Thursday, February 22, 2024
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HomeRegattaAmerica's CupTransitioning to Racecraft: America’s Cup Teams Shift Focus in Barcelona and Cagliari

Transitioning to Racecraft: America’s Cup Teams Shift Focus in Barcelona and Cagliari

There’s a transitional feel in the air in both Barcelona and Cagliari as the America’s Cup teams begin to shift their focus away from development and into pure racecraft with a big emphasis on two-boat testing and a premium on developing the battle-hardened match-race skills that are going to be tested to the limit when the action starts in the late summer of 2024.

For Luna Rossa Prada Pirelli, a rather tantalising prospect of lining the AC40 up against the team’s LEQ12 prototype lays in store for early next week with the team today bringing out the AC40 for a shakedown sail. The last time the team sailed the boat was at the Preliminary Regatta in Jeddah, Saudi Arabia, where the young helms (Gradoni and Tita) proved to be the story of the regatta and won plaudits from around the world for their sensational trip to the final.

© Ivo Rovira / America’s Cup

Today it was again Marco Gradoni on the wheel alternating with Jimmy Spithill and Francesco Bruni whilst the established Flight Control team (Tesei, Bissaro and Molineris) also got their eye in, on the younger sister of the Italian fleet. Boat-on-boat action begins on Monday, and it will be a very interesting race-testing period.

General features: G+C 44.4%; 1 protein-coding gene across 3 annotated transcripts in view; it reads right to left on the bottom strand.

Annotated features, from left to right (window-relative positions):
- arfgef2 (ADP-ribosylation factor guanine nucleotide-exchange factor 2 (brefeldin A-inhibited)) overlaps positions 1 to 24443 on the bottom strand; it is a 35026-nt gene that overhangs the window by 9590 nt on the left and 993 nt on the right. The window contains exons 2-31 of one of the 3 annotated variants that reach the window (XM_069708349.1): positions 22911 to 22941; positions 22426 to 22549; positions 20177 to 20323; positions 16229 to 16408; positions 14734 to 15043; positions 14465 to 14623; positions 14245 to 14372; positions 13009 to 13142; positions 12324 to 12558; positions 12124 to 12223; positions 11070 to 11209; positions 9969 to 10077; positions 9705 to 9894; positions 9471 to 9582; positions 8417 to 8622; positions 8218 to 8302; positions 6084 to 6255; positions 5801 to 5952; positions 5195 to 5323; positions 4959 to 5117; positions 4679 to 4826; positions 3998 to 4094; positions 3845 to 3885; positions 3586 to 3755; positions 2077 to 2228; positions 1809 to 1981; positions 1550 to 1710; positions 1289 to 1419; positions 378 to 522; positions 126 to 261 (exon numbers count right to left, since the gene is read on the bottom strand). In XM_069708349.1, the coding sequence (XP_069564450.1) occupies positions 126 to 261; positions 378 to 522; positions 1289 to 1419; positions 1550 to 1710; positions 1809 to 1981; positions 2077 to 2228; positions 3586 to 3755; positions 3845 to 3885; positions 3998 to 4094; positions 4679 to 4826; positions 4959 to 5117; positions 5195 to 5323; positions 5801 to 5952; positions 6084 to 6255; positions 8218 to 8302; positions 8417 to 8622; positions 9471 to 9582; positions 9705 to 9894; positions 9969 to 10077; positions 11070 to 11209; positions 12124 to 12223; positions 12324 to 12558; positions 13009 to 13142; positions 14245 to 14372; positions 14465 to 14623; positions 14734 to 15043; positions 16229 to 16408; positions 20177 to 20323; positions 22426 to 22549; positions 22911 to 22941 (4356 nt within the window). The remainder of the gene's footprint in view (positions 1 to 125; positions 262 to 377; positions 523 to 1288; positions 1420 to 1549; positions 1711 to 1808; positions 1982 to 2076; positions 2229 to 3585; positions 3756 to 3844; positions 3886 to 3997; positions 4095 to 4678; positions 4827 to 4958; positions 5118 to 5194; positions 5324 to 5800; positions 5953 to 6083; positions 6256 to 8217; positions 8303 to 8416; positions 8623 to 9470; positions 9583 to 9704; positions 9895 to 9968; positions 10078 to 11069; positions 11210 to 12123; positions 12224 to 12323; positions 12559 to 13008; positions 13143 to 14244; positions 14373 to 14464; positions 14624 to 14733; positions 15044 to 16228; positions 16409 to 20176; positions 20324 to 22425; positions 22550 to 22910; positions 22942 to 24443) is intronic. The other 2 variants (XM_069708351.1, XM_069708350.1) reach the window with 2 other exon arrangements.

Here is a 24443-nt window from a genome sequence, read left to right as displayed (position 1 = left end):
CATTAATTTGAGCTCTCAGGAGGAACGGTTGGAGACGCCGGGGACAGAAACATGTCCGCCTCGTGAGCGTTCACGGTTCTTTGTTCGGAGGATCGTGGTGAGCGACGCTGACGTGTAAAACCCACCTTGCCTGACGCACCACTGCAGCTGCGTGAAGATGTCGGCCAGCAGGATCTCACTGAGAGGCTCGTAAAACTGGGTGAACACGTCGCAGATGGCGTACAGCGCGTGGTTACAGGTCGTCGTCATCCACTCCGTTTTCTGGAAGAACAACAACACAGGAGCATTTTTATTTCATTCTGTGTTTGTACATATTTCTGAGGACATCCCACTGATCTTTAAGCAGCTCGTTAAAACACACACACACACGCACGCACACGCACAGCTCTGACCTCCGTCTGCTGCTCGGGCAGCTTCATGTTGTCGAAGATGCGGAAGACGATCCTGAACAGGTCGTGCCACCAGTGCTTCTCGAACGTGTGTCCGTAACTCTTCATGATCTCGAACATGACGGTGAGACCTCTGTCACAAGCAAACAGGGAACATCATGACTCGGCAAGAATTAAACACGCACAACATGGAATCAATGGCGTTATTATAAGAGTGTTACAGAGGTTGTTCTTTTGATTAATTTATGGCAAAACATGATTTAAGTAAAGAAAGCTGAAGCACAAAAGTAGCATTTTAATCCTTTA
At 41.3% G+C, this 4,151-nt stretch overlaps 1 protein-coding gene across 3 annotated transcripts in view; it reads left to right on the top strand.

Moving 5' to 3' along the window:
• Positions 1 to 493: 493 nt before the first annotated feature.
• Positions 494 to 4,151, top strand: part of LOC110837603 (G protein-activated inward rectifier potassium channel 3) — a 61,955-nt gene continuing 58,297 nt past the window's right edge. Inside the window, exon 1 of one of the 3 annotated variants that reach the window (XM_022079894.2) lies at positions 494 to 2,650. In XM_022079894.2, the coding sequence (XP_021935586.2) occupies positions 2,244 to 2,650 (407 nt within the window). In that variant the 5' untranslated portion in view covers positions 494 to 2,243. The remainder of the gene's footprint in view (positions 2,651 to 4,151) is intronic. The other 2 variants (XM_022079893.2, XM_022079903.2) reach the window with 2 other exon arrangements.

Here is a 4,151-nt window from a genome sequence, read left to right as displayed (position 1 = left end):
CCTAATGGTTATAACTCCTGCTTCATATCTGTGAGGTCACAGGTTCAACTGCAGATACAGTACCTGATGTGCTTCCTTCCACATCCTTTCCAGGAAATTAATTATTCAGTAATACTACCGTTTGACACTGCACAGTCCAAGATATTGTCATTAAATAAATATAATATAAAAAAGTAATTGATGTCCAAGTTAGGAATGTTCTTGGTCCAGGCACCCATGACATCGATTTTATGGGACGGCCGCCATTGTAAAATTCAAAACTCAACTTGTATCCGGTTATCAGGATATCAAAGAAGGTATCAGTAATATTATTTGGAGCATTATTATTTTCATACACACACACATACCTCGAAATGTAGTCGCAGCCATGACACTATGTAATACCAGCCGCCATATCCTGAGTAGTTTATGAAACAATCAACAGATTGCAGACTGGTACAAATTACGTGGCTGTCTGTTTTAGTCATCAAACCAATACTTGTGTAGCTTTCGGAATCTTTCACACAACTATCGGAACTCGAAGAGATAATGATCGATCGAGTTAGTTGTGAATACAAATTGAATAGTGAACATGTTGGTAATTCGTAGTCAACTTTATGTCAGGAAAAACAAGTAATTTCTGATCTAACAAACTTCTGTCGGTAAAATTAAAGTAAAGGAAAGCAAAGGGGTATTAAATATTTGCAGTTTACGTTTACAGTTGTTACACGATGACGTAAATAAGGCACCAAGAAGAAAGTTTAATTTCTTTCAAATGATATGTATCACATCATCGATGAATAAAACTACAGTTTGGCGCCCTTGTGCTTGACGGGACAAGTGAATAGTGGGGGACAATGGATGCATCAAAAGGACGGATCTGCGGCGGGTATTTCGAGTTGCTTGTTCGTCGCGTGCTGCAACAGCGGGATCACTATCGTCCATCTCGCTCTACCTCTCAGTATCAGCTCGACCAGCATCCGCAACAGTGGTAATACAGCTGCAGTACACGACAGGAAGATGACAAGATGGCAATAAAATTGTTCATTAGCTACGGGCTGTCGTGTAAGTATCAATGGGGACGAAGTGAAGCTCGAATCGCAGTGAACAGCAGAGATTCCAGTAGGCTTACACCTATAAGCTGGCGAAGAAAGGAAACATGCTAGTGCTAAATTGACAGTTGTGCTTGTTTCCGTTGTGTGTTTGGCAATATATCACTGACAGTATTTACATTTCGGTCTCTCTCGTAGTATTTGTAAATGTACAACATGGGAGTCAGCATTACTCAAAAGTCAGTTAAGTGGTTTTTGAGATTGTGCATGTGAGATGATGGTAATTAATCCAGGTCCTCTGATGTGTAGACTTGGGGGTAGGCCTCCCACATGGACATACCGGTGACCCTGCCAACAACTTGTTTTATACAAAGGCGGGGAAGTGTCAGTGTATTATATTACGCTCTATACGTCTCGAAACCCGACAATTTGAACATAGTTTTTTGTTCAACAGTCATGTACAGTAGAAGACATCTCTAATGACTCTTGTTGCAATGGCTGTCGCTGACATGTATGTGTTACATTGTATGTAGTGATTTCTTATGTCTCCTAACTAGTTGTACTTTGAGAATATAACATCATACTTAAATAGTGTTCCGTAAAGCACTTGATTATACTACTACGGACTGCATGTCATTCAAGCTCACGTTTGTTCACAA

Alex Carabi / America’s Cup

For Alinghi Red Bull Racing, it was race-practice at full volume onboard the team’s AC75 with a super-early launch and the team towing out into a chilly but sunny Barcelona morning at 9am sharp. The morning breeze was certainly in with a solid 15-19 knots and a lumpy metre high swell that was off-axis and coming in from behind on the transom upwind which in any boat is a head-scratcher. The team welcomed onboard a new signing in the Power Group, Franco Noti, the former 800m and 1500m runner whilst their other signing, Paul Jacquot, the Olympic Men’s Four rowing representative for Switzerland at Tokyo 2020, remained in the Chase Boat.

Alex Carabi / America’s Cup

Clearly the missive from the Swiss coaches is now to get as much time-on-distance practice as possible with the relative speeds to the new AC75 being similar so the team loaded up a start-line and a short course and hit the stopwatches. The recon team noted some impressive starting deltas before a problem was incurred, presumably around the usually reliable new mainsheet system, and the day was called off around midday. Previously some dynamic bear-aways and round-ups were noted but the team will be eyeing some two-boat race scenario testing in the coming weeks in their AC40s.

Alex Carabi / America’s Cup

Speaking afterwards, Bryan Mettraux, one of the Swiss team’s most enigmatic Flight Controllers and a real stalwart first-pick sailor, gave a brief summary of the day saying: “The goal was to take the early breeze in Barcelona so we woke up early this morning and the goal was to work a bit on the pre-start and also in straight line doing some testing on the flight system…it was quite demanding especially with the waves not aligned with the wind so yeah we had to play with it, specially it was tough on starboard upwind with the swell coming from behind it’s always challenging.”